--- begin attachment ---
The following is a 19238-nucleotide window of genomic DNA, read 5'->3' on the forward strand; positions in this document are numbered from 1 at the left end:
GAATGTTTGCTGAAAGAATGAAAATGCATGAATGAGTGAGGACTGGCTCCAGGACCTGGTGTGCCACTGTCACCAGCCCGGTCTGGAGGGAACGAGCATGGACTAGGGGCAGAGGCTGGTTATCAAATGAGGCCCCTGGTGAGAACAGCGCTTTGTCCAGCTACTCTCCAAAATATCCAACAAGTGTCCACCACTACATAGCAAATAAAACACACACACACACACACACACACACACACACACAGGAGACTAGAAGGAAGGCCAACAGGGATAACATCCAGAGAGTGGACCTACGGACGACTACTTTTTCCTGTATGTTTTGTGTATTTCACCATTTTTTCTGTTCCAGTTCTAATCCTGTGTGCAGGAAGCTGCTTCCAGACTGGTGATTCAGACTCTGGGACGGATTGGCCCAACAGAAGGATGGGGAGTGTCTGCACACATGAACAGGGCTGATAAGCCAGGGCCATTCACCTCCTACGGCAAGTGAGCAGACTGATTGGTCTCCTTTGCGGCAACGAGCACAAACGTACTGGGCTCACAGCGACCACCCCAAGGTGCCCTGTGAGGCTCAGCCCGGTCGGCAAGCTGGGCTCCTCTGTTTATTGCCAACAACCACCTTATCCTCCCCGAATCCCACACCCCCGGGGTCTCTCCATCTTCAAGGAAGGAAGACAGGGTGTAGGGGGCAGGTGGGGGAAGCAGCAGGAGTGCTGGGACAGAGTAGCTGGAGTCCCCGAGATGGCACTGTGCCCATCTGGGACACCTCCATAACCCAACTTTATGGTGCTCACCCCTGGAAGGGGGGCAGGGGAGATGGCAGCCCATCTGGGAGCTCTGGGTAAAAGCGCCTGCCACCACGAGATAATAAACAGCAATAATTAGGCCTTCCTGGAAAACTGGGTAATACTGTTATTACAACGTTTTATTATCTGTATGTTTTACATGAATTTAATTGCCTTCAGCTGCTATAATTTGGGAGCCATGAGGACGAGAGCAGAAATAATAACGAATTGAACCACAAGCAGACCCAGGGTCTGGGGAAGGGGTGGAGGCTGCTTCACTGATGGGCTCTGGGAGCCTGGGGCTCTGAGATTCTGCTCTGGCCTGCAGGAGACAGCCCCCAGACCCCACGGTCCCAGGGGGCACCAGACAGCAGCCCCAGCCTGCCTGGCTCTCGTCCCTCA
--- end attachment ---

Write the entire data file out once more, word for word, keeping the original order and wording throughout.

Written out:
The following is a 19238-nucleotide window of genomic DNA, read 5'->3' on the forward strand; positions in this document are numbered from 1 at the left end:
GAATGTTTGCTGAAAGAATGAAAATGCATGAATGAGTGAGGACTGGCTCCAGGACCTGGTGTGCCACTGTCACCAGCCCGGTCTGGAGGGAACGAGCATGGACTAGGGGCAGAGGCTGGTTATCAAATGAGGCCCCTGGTGAGAACAGCGCTTTGTCCAGCTACTCTCCAAAATATCCAACAAGTGTCCACCACTACATAGCAAATAAAACACACACACACACACACACACACACACACACACAGGAGACTAGAAGGAAGGCCAACAGGGATAACATCCAGAGAGTGGACCTACGGACGACTACTTTTTCCTGTATGTTTTGTGTATTTCACCATTTTTTCTGTTCCAGTTCTAATCCTGTGTGCAGGAAGCTGCTTCCAGACTGGTGATTCAGACTCTGGGACGGATTGGCCCAACAGAAGGATGGGGAGTGTCTGCACACATGAACAGGGCTGATAAGCCAGGGCCATTCACCTCCTACGGCAAGTGAGCAGACTGATTGGTCTCCTTTGCGGCAACGAGCACAAACGTACTGGGCTCACAGCGACCACCCCAAGGTGCCCTGTGAGGCTCAGCCCGGTCGGCAAGCTGGGCTCCTCTGTTTATTGCCAACAACCACCTTATCCTCCCCGAATCCCACACCCCCGGGGTCTCTCCATCTTCAAGGAAGGAAGACAGGGTGTAGGGGGCAGGTGGGGGAAGCAGCAGGAGTGCTGGGACAGAGTAGCTGGAGTCCCCGAGATGGCACTGTGCCCATCTGGGACACCTCCATAACCCAACTTTATGGTGCTCACCCCTGGAAGGGGGGCAGGGGAGATGGCAGCCCATCTGGGAGCTCTGGGTAAAAGCGCCTGCCACCACGAGATAATAAACAGCAATAATTAGGCCTTCCTGGAAAACTGGGTAATACTGTTATTACAACGTTTTATTATCTGTATGTTTTACATGAATTTAATTGCCTTCAGCTGCTATAATTTGGGAGCCATGAGGACGAGAGCAGAAATAATAACGAATTGAACCACAAGCAGACCCAGGGTCTGGGGAAGGGGTGGAGGCTGCTTCACTGATGGGCTCTGGGAGCCTGGGGCTCTGAGATTCTGCTCTGGCCTGCAGGAGACAGCCCCCAGACCCCACGGTCCCAGGGGGCACCAGACAGCAGCCCCAGCCTGCCTGGCTCTCGTCCCTCA